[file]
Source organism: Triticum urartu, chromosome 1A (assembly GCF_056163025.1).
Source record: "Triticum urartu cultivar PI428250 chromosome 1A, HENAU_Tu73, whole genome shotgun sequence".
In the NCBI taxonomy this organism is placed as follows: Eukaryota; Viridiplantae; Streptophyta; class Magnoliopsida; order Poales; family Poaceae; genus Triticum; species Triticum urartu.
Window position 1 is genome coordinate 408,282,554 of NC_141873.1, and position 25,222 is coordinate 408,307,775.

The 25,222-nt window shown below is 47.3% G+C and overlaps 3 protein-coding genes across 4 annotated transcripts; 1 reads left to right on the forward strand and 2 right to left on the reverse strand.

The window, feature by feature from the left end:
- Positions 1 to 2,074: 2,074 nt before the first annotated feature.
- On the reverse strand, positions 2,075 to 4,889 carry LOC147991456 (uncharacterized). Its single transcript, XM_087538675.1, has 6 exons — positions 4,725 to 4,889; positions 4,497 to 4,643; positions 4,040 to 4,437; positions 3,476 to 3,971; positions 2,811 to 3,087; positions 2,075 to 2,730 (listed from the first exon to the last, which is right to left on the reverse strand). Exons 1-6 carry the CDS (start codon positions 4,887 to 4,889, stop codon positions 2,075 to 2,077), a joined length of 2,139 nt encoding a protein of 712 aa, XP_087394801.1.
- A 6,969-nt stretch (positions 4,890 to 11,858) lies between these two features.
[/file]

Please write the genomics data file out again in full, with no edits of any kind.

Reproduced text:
Source organism: Triticum urartu, chromosome 1A (assembly GCF_056163025.1).
Source record: "Triticum urartu cultivar PI428250 chromosome 1A, HENAU_Tu73, whole genome shotgun sequence".
In the NCBI taxonomy this organism is placed as follows: Eukaryota; Viridiplantae; Streptophyta; class Magnoliopsida; order Poales; family Poaceae; genus Triticum; species Triticum urartu.
Window position 1 is genome coordinate 408,282,554 of NC_141873.1, and position 25,222 is coordinate 408,307,775.

The 25,222-nt window shown below is 47.3% G+C and overlaps 3 protein-coding genes across 4 annotated transcripts; 1 reads left to right on the forward strand and 2 right to left on the reverse strand.

The window, feature by feature from the left end:
- Positions 1 to 2,074: 2,074 nt before the first annotated feature.
- On the reverse strand, positions 2,075 to 4,889 carry LOC147991456 (uncharacterized). Its single transcript, XM_087538675.1, has 6 exons — positions 4,725 to 4,889; positions 4,497 to 4,643; positions 4,040 to 4,437; positions 3,476 to 3,971; positions 2,811 to 3,087; positions 2,075 to 2,730 (listed from the first exon to the last, which is right to left on the reverse strand). Exons 1-6 carry the CDS (start codon positions 4,887 to 4,889, stop codon positions 2,075 to 2,077), a joined length of 2,139 nt encoding a protein of 712 aa, XP_087394801.1.
- A 6,969-nt stretch (positions 4,890 to 11,858) lies between these two features.